Motor Learning and Strength & Conditioning

After speaking at the Boston Sports Medicine and Performance Group conference last week, I spoke a couple times to Shon Grosse, a physical therapist from Pennsylvania. Today I saw a post on his blog about the conference with the following about my presentation:

Lecture 3-Brian McCormick-Skill Development and the Strength and Conditioning Coach

Again, a fantastic presentation given by a coach who implements the strategies he spoke about on a day to day basis.  Brian is a PhD. candidate at the University of Utah in Psychology, is a basketball coach who has extensive knowledge in the motor learning arena;  this is what his talk focused on.  Brian spoke extensively on the task and environmental constraints in jump training as it pertains to female basketball players, and the role of bilateral jump training in a “closed loop” enviroment vs. training in a  more random unilateral fashion, which is more realistic in the context of the basketball competitive enviroment.

Active learning was encouraged, with small breakouts among attendees.  In true motor learning/ motor control educator fashion, no definitive  cook book answers were given (which was also  the case with my stroke rehabilitation classes in PT school), but acceptance of the fact that ”jump stops”, jumping, landing, and varied taxonomies of task will continue to be part of basketball (the latter could be said of almost any team sport).  Strategies involvind training the brain to alter feedforward/ anticipatory responses were discussed, and we were encouraged to brainstorm drills and progressions for jump training that took into account the randomness of basketball sport performance.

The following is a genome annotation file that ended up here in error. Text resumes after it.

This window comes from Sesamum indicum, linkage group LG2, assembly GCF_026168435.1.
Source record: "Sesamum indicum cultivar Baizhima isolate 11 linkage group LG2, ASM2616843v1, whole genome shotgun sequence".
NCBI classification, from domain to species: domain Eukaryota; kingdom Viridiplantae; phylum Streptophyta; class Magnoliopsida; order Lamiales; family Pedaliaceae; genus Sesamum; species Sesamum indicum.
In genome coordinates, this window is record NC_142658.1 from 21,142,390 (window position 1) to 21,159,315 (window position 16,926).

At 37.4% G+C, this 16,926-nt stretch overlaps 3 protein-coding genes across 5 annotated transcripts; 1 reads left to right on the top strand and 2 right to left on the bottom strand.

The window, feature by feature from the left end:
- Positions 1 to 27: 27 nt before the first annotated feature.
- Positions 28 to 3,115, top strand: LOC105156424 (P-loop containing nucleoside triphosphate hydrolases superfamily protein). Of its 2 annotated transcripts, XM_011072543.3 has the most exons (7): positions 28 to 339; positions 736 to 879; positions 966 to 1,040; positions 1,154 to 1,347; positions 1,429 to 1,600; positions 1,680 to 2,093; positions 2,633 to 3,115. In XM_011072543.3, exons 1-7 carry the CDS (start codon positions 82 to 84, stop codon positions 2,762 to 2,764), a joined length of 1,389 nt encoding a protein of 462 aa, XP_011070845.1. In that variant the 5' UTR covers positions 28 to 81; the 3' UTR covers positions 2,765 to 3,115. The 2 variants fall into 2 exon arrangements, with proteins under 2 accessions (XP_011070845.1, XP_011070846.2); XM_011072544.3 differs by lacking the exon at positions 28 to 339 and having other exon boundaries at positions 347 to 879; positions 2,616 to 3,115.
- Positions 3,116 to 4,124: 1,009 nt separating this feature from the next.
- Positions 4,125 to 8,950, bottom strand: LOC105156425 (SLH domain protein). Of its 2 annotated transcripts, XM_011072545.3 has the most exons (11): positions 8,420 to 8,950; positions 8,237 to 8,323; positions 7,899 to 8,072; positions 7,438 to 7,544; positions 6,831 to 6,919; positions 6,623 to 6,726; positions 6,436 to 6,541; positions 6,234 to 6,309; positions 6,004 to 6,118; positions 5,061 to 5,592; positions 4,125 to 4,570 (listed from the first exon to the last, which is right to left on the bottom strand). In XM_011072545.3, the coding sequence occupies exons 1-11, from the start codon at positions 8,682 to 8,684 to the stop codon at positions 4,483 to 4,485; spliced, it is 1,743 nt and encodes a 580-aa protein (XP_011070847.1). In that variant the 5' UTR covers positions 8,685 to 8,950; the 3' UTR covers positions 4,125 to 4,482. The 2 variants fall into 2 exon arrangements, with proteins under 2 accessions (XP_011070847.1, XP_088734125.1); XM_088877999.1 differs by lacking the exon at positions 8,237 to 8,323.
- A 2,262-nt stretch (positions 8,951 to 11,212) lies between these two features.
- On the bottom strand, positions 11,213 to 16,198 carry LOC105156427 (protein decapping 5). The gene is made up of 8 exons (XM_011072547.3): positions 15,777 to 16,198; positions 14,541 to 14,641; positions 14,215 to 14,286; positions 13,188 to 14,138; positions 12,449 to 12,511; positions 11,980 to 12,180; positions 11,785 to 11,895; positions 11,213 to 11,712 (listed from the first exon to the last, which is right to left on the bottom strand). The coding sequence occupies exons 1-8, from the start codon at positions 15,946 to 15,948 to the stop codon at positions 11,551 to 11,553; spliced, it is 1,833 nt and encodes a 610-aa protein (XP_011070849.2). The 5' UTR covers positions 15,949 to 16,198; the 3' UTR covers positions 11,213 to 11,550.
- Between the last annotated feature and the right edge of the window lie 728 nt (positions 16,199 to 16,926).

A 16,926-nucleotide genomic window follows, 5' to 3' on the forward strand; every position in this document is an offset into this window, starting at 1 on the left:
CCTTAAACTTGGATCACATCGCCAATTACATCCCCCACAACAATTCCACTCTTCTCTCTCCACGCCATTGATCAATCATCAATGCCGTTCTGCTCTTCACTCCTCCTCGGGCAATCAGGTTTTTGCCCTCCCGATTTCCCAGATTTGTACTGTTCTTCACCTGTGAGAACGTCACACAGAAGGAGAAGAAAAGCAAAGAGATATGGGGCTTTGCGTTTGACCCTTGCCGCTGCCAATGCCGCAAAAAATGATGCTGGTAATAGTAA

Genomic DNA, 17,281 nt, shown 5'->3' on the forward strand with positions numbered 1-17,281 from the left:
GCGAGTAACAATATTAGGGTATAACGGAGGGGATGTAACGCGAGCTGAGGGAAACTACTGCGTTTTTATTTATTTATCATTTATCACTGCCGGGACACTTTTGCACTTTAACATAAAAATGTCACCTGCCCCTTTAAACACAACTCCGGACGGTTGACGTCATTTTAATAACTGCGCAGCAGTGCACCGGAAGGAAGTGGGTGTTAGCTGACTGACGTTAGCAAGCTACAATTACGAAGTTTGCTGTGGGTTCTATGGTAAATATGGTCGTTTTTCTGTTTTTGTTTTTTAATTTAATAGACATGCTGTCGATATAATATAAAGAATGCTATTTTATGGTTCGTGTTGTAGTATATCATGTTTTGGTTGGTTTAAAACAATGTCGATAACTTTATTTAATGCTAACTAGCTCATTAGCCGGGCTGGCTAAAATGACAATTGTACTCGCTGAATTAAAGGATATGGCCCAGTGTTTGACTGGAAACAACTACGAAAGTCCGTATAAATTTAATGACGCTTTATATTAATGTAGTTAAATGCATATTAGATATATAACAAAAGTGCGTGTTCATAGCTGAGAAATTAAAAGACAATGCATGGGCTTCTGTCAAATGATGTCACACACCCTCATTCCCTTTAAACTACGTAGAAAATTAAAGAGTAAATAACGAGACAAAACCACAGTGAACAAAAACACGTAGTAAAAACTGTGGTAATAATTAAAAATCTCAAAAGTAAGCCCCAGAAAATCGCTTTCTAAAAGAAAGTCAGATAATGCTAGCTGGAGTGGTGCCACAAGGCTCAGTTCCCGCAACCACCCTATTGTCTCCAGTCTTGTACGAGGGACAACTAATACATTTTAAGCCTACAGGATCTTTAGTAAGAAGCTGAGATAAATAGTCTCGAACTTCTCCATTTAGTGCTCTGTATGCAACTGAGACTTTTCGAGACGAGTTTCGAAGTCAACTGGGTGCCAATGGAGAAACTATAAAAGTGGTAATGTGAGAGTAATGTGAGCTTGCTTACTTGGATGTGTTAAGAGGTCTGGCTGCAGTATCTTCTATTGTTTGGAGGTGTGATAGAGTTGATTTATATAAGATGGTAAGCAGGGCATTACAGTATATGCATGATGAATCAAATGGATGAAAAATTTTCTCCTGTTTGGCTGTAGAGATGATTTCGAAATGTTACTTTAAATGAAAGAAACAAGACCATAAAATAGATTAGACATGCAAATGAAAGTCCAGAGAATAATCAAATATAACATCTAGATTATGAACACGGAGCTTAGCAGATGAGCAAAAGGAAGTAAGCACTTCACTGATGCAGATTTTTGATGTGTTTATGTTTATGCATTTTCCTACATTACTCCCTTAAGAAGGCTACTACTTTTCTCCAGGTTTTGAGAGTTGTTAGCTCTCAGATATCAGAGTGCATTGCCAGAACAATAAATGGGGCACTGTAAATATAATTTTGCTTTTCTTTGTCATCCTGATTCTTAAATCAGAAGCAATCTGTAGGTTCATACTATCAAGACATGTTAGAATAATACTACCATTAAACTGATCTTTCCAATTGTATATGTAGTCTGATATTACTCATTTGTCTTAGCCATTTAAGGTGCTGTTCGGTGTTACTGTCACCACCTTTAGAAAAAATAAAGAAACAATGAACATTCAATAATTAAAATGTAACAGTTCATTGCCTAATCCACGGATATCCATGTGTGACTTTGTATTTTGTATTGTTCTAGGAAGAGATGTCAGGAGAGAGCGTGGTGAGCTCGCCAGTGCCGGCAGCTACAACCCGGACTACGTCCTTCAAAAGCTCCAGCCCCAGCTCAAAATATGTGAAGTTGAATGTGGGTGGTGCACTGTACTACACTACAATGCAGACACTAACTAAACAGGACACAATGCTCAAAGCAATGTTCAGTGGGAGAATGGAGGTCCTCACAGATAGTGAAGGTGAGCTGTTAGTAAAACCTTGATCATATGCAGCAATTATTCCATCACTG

I can’t tell you how much I enjoyed Brian’s presentation.  Not the type of information you would typically hear at the majority of conferences, but about as sport specific as you can get.  After the lecture, Brian and I spoke occasionally over the course of the weekend, comparing notes from other presentations, as  they pertained to jump training, pressure mapping as well as the role of absolute/ relative and single leg/ bilateral lower extremity strength to jump performance.  The fact that presenters were willing to spend time with participants throughout the two days  was really refreshing, and my interaction with Brian was a prime example of that.

These are the slides from the presentation:

The following are two short videos from the talk. The first is a sort of introduction to the talk and the idea of a strength & conditioning coach.

The second is more about task complexity as it relates to jump landings and ultimately non-contact ACL injuries in female basketball players.

The conference was outstanding, and Art Horne is working hard to invite a great group of speakers next year. I highly recommend the conference. I’ve been to a Perform Better conference and an adidas Basketball Clinic, and the BSMPG blew those out of the water.

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